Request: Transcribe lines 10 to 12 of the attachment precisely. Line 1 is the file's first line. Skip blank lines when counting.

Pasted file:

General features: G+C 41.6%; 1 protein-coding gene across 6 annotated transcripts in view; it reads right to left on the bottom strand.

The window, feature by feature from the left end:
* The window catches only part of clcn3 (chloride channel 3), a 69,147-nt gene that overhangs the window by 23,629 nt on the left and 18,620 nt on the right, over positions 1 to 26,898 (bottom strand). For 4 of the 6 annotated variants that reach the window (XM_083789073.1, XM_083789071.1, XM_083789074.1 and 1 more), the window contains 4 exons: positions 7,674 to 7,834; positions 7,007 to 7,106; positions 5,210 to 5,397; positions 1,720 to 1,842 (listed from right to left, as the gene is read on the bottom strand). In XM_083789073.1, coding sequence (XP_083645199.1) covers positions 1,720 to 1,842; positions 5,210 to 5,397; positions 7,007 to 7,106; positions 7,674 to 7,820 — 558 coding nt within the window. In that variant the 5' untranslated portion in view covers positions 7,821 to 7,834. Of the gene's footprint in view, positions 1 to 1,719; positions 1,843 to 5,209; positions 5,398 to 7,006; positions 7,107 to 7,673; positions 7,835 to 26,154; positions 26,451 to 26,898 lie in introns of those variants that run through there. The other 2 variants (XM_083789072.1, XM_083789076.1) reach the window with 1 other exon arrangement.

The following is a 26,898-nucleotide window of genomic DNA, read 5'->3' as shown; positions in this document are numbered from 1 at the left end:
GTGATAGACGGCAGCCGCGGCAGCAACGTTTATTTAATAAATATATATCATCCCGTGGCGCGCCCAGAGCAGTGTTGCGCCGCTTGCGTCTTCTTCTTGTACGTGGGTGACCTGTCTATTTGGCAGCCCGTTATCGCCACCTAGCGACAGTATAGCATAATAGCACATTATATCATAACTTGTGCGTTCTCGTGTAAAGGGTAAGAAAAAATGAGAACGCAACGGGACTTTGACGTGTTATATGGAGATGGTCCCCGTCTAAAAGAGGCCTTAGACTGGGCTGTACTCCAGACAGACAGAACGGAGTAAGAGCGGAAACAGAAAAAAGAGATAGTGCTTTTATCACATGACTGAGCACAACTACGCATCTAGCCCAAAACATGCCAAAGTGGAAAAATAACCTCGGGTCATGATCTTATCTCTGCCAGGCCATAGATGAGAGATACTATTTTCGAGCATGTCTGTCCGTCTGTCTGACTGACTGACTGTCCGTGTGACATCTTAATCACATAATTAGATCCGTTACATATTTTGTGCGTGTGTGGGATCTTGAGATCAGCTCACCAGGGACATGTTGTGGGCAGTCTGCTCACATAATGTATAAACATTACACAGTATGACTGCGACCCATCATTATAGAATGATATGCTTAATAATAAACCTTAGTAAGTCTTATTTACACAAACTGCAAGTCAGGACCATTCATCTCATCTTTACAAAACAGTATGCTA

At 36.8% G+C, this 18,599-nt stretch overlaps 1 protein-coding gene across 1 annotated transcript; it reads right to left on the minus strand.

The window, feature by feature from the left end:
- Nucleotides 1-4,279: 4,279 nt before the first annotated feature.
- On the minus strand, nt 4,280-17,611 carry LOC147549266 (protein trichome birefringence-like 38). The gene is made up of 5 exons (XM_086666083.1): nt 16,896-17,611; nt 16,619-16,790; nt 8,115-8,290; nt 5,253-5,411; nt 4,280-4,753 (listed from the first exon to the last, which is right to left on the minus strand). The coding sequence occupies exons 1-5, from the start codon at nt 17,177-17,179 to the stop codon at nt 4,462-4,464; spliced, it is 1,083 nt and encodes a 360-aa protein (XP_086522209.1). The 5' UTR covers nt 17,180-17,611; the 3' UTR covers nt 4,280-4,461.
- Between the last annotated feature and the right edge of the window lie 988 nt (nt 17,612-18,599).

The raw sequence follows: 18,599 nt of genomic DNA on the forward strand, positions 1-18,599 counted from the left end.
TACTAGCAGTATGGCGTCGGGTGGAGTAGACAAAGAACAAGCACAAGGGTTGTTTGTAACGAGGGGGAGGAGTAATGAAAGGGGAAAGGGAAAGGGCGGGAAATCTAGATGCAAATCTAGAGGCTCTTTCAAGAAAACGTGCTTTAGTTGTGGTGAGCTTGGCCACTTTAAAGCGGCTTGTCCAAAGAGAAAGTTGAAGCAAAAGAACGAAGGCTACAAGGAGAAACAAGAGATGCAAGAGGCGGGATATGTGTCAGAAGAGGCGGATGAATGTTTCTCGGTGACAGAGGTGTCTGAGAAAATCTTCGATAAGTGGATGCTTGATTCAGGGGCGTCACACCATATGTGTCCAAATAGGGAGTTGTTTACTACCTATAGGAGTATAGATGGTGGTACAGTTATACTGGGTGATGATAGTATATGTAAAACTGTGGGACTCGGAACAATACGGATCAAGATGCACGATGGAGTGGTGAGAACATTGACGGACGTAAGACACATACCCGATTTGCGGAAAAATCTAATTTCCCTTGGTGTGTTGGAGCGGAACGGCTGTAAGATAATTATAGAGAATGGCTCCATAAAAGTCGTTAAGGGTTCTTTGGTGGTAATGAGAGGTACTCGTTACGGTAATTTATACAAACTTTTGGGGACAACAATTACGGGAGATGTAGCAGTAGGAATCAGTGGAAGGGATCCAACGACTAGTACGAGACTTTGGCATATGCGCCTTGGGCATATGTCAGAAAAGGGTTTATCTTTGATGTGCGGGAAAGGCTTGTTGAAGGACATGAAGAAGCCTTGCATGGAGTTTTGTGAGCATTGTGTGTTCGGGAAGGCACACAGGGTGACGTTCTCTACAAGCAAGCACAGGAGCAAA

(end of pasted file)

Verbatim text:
- Between the last annotated feature and the right edge of the window lie 988 nt (nt 17,612-18,599).

The raw sequence follows: 18,599 nt of genomic DNA on the forward strand, positions 1-18,599 counted from the left end.
TACTAGCAGTATGGCGTCGGGTGGAGTAGACAAAGAACAAGCACAAGGGTTGTTTGTAACGAGGGGGAGGAGTAATGAAAGGGGAAAGGGAAAGGGCGGGAAATCTAGATGCAAATCTAGAGGCTCTTTCAAGAAAACGTGCTTTAGTTGTGGTGAGCTTGGCCACTTTAAAGCGGCTTGTCCAAAGAGAAAGTTGAAGCAAAAGAACGAAGGCTACAAGGAGAAACAAGAGATGCAAGAGGCGGGATATGTGTCAGAAGAGGCGGATGAATGTTTCTCGGTGACAGAGGTGTCTGAGAAAATCTTCGATAAGTGGATGCTTGATTCAGGGGCGTCACACCATATGTGTCCAAATAGGGAGTTGTTTACTACCTATAGGAGTATAGATGGTGGTACAGTTATACTGGGTGATGATAGTATATGTAAAACTGTGGGACTCGGAACAATACGGATCAAGATGCACGATGGAGTGGTGAGAACATTGACGGACGTAAGACACATACCCGATTTGCGGAAAAATCTAATTTCCCTTGGTGTGTTGGAGCGGAACGGCTGTAAGATAATTATAGAGAATGGCTCCATAAAAGTCGTTAAGGGTTCTTTGGTGGTAATGAGAGGTACTCGTTACGGTAATTTATACAAACTTTTGGGGACAACAATTACGGGAGATGTAGCAGTAGGAATCAGTGGAAGGGATCCAACGACTAGTACGAGACTTTGGCATATGCGCCTTGGGCATATGTCAGAAAAGGGTTTATCTTTGATGTGCGGGAAAGGCTTGTTGAAGGACATGAAGAAGCCTTGCATGGAGTTTTGTGAGCATTGTGTGTTCGGGAAGGCACACAGGGTGACGTTCTCTACAAGCAAGCACAGGAGCAAA